Students will already know how they are going to present their new understanding. It will either be a written piece, a class presentation or something more creative like a podcast or website containing what they have learnt. School librarians can support all of these skills. Many students have the skills to be creative but need to be supported in finding their own authentic voice.
While reflection is built into every stage of the FOSIL cycle, a broad overview of how the process worked, looking at what went well and what students might do differently next time, is all part of the learning.
Things to consider
We would recommend you look at these graphic organisers created by FOSIL to guide students in what to think about before they finish their project.
Inquiry works best when the school librarian and teacher work collaboratively from the planning stage. Not only will the teacher get the resources they need but they will also get expert support in teaching the skills that students require to navigate the inquiry process.
Further information & resources
Deutsch: The Fabric of Reality, Penguin, 1998.
IFLA: School Library Guidelines, June 2015: https://bit.ly/3BZFGse
SLSA: Information Fluency Continuum: https://slsa-nys.libguides.com/ifc/home
Stripling: Reading for Inquiry, March 2021: https://bit.ly/3Vvi0lP
Update by Darryl Toerien
It is worth noting that the model of the inquiry process that FOSIL is based on grew out of Barbara Stripling's early work on teaching library research as a thinking process, as opposed to a thoughtless information-gathering activity. Research is aimed at “generating evidence for [answering] the chosen/ given question through empirical investigations of various kinds and/ or from consulting relevant [and reliable] sources” (Wells, 2001), and is integral to inquiry, mainly in, but not limited to, the Investigate stage of the inquiry process. Research, therefore, and by definition, both requires and develops problem-solving and critical-thinking skills. More broadly, the skill sets and individual skills that enable the inquiry process make it clear that problem-solving and critical thinking are not limited to the research process/ Investigate stage of the inquiry process. Equally clear, is that inquiry is not limited to research and/ or problem-solving and critical thinking.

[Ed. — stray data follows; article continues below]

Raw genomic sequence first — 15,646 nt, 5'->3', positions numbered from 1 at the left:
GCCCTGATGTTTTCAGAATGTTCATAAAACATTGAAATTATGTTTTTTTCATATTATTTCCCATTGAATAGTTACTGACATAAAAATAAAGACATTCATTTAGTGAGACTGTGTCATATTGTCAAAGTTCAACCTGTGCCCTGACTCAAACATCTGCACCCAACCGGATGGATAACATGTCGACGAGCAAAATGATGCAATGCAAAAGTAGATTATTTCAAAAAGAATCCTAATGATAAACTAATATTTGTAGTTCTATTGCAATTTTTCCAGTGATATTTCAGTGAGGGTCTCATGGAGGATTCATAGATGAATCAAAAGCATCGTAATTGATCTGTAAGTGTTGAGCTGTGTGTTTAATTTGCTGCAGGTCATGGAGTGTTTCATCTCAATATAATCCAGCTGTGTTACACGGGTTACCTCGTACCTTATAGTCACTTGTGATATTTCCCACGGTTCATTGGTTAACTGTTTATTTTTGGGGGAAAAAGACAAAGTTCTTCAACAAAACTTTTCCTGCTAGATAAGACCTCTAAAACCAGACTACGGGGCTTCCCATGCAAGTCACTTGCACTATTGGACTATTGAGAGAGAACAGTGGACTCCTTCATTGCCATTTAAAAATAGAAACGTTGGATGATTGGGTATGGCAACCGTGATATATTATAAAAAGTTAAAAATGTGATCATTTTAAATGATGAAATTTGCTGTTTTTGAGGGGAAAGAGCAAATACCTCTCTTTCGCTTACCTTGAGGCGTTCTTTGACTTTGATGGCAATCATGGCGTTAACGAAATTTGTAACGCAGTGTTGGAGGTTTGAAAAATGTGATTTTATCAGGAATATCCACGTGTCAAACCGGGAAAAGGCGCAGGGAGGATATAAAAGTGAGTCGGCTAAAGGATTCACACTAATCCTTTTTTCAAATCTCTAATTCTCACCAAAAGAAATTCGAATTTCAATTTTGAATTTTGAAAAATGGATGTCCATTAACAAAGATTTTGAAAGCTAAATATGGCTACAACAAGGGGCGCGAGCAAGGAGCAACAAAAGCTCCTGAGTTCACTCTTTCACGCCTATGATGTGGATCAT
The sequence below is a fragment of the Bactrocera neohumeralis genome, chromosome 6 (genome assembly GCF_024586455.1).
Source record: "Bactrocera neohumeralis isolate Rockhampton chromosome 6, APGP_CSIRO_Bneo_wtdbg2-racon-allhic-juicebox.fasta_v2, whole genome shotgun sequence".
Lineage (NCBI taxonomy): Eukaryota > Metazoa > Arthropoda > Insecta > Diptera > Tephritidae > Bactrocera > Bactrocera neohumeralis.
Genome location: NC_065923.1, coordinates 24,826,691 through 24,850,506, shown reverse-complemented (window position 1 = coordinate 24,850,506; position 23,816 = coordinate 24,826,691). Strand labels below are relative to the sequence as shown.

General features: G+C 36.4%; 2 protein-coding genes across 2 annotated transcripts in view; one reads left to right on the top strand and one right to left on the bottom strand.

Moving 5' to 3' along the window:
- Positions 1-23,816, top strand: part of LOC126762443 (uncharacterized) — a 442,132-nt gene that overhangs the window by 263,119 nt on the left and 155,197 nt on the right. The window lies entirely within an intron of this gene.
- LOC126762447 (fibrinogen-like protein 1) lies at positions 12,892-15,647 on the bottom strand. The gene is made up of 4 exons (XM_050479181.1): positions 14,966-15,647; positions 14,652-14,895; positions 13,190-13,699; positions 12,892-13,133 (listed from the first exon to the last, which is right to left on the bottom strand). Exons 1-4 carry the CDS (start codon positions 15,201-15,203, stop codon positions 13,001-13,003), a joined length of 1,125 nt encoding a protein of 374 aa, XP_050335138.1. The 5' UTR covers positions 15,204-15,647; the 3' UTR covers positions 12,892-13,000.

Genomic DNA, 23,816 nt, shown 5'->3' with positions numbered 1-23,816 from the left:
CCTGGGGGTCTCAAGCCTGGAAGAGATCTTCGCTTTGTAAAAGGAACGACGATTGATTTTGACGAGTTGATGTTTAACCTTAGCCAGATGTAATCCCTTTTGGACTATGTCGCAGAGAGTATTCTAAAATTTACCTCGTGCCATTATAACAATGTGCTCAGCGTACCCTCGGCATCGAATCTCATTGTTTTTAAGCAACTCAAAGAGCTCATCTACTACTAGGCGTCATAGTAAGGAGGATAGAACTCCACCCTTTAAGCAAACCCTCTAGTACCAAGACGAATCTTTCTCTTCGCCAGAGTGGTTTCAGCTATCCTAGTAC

What is vital, though, is that these and related skills are developed systematically and progressively within a learning process and subject area teaching and learning. This does not, of course, make extracurricular inquiry - such as the HPQ, EPQ and EE - unnecessary and/ or undesirable.
It is also worth noting that inquiry - properly understood - is both central to the instructional activities of the librarian and encompasses all of the instructional activities of the librarian. I am exploring this for an article for *ACCESS*, the professional journal of the Australian School Library Association, and will share it as soon as it is published.
I am looking forward to the next article in your series.
Wells, G. (2001). The Case for Dialogic Inquiry. In G. Wells (Ed.), *Action, Talk, & Text: Learning and Teaching Through Inquiry* (pp. 171-194). New York, NY: Teachers College Press.